What is Diabetes?
Diabetes is a group of diseases characterized by high blood glucose levels that result from defects in the body's ability to produce and/or use insulin. Type 2 diabetes is the most common form, with millions of Americans unaware they are currently at high risk. Insulin’s role in the body is to take the sugar you eat and help your body absorb it into your cells. When sugar (glucose) builds up in the bloodstream instead of being absorbed it leads to complications in your body.
What is insulin?
Insulin is a hormone produced by the pancreas, where it takes sugar from your bloodstream and allows the cells in your body to utilize the sugar for energy.
What are some complications of Diabetes?
- Heart disease and stroke
- Kidney disease
- Eye complications
- Foot complications
- Skin complications
- Diabetic neuropathy/nerve damage
What puts me at risk for developing Diabetes?
- Family history
- Poor diet
- Sedentary lifestyle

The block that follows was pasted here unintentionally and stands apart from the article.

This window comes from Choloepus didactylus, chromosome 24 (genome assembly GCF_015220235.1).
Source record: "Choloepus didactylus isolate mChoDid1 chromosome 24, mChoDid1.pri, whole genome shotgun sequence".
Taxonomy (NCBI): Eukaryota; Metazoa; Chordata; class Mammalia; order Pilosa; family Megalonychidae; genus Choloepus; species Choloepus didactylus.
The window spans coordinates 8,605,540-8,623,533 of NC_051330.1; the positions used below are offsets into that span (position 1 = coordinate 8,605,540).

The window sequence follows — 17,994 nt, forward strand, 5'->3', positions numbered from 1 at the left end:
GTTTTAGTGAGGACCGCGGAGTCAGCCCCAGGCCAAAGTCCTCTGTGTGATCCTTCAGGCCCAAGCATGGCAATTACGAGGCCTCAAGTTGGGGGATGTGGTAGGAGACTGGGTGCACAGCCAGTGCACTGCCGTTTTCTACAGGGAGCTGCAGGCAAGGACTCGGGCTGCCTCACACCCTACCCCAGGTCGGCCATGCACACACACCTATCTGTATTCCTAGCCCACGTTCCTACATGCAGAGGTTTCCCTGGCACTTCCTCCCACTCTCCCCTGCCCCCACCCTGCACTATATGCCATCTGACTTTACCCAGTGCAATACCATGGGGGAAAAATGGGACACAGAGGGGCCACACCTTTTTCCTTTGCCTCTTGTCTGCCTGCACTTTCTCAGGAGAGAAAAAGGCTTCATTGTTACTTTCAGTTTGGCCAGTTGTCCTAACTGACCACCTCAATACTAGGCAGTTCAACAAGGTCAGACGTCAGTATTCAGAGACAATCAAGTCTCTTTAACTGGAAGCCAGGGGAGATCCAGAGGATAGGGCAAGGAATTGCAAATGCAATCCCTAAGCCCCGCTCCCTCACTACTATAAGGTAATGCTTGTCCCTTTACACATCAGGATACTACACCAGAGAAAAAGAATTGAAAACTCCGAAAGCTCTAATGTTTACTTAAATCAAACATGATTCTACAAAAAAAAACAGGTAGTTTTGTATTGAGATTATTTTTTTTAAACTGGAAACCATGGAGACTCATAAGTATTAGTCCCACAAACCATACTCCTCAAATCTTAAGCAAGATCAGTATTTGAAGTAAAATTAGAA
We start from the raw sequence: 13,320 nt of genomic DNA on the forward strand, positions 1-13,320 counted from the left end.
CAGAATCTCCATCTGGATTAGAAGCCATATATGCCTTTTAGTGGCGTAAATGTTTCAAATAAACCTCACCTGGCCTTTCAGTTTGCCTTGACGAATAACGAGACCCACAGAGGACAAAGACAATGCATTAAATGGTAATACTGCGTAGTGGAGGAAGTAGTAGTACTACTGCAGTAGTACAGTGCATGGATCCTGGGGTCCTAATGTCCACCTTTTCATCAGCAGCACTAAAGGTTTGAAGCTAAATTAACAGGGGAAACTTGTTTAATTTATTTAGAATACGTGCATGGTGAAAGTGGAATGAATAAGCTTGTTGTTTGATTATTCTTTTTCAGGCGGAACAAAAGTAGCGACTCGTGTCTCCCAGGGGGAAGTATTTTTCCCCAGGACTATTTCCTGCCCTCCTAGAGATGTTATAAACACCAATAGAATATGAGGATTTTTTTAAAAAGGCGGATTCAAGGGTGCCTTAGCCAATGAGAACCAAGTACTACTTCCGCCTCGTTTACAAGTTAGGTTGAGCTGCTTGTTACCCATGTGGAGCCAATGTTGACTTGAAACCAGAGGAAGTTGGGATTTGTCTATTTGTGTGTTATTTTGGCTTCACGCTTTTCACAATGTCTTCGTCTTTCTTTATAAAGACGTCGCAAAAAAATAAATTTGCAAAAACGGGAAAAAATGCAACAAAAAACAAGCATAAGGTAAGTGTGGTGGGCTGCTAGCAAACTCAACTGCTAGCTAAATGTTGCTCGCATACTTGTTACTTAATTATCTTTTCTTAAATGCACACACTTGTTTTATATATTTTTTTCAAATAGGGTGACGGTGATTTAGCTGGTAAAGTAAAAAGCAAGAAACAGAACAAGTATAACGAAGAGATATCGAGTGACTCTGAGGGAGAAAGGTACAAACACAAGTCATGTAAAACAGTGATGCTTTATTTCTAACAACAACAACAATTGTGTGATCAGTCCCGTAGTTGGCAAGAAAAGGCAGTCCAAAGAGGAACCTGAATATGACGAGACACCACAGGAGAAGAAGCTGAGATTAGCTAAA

- Having diabetes during pregnancy
How do I know if I have diabetes?
- Your physician will check your blood sugar or your hemoglobin A1c.
- Fasting Plasma Glucose: ≥126 mg/dl after an 8 hour fast (normal 70-100)
- Casual Plasma Glucose: ≥ 200 mg/dl with classic signs/symptoms of hyperglycemia
- Hemoglobin A1c: ≥6.5%
What does the term pre-diabetes mean?
- These patients do not quite have DM, but are at an increased risk of developing it in the future, and certain lifestyle changes should be initiated.
- Fasting Plasma Glucose - ≥100 but < 126 mg/dl (100-125) after an 8 hour fast.
- Hemoglobin A1c: 5.7-6.4%
How can I treat diabetes?
- Diabetes is more than just taking medications to control your sugar; it has to be a lifestyle change.
- Nutrition- this is essential to management of diabetes. Consistent/appropriate carbohydrate choices, minimizing fat and sugar intake. (Meals same time each day). Refer to a registered dietician if available.
- Exercise: individualized exercise program discussed with your physician.
- Oral medications- consult with your physician.
- Insulin- consult with your physician.
For more Information: American Diabetes Association